Mental Illness and Racial Disparities in Correctional Staff-Involved Violence: An Analysis of Jails in the United States

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criminology, mental health and violence, workplace violence, race

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In this study, we draw on theories of opportunity and focal concerns to examine how mental illness and race correspond to correctional staff-involved violence, particularly within the transient and diverse context of jails. Using a sample of 3,936 people incarcerated in jails from the 2011 to 2012 National Inmate Survey (NIS-3), we analyze how an individual’s mental health status (number of mental illness diagnoses) and race relates to the risk of staff-inflicted victimization. Using a series of Firth’s logistic regression models, we find that Black and Hispanic individuals are much more likely to be victims of correctional staff assault than their White counterparts. Those with one and two or more mental illness diagnoses are also at greater risk for staff-involved violence, respectively. Supplementary models show that those who suffer from serious mental illness are at particularly high risk for staff victimization. In a subsequent moderation analysis, we find that race does not condition the influence of mental health diagnoses on risk for staff-involved violence. Our findings reinforce the need for more research on correctional staff-involved violence and the implications of this research support calls for enhanced training of correctional staff regarding mental illness and racial bias.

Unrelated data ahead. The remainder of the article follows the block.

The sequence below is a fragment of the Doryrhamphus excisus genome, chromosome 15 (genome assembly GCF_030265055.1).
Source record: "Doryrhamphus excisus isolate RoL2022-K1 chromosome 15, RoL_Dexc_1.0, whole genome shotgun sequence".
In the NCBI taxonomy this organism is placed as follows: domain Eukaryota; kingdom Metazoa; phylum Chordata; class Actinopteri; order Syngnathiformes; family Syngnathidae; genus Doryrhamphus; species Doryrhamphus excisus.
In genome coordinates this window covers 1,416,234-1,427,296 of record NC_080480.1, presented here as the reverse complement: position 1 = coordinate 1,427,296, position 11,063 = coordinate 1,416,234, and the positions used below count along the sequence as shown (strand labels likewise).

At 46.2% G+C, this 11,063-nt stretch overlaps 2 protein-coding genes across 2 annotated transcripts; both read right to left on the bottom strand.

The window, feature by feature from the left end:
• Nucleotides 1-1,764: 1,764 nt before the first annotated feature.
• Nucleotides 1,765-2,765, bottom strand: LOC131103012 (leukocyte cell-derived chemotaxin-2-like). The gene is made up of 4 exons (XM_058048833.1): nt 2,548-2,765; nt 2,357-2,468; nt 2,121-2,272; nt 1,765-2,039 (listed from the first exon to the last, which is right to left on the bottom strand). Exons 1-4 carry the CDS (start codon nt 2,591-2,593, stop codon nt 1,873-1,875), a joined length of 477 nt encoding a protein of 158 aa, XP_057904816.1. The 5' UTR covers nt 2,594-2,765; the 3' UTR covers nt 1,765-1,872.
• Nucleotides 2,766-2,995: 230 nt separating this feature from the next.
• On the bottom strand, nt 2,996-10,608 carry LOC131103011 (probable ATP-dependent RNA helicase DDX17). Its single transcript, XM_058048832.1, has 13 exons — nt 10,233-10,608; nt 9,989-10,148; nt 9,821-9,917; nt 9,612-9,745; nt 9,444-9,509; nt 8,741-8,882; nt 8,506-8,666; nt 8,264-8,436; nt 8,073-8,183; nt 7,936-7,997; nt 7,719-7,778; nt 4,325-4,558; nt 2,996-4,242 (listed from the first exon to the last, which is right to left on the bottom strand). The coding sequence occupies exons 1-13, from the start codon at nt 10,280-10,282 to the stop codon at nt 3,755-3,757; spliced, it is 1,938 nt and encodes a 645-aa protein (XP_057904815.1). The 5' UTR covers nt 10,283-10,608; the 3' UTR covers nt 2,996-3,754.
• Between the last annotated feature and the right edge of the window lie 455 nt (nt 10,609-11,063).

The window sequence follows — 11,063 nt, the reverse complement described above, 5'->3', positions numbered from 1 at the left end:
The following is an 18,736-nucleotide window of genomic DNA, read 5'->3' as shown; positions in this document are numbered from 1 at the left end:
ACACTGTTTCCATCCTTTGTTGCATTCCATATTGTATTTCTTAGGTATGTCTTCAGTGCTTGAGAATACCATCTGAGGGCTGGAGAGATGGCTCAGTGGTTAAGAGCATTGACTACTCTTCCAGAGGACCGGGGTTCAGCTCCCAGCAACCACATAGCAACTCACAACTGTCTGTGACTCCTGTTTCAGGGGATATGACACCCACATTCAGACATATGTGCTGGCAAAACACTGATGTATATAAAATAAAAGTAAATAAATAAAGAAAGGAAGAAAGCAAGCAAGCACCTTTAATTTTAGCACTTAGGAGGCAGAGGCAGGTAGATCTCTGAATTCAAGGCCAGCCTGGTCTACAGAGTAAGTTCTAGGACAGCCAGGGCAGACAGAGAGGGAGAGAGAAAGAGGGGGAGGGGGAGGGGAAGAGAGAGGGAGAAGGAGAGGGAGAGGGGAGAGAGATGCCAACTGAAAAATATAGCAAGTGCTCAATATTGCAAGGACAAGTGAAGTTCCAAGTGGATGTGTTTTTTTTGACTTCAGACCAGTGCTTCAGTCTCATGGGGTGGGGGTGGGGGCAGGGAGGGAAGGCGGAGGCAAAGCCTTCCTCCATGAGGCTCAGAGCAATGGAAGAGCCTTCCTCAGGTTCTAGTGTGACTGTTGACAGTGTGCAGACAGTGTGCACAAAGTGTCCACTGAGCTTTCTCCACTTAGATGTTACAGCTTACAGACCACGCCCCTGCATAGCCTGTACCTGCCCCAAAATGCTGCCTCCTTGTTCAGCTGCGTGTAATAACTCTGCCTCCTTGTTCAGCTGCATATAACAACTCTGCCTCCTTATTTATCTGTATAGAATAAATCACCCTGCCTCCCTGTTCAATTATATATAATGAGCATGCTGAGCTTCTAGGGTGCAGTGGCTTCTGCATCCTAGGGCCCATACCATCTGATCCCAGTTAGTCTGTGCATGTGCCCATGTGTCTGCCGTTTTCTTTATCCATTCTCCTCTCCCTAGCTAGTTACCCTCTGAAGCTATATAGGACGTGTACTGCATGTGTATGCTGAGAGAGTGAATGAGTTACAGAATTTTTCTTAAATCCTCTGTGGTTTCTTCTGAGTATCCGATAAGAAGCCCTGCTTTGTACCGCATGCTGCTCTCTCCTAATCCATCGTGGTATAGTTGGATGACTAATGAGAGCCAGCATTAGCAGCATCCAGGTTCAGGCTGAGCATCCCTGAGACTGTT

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Journal of Interpersonal Violence, v. 38, issue 3-4, p. 4138-4165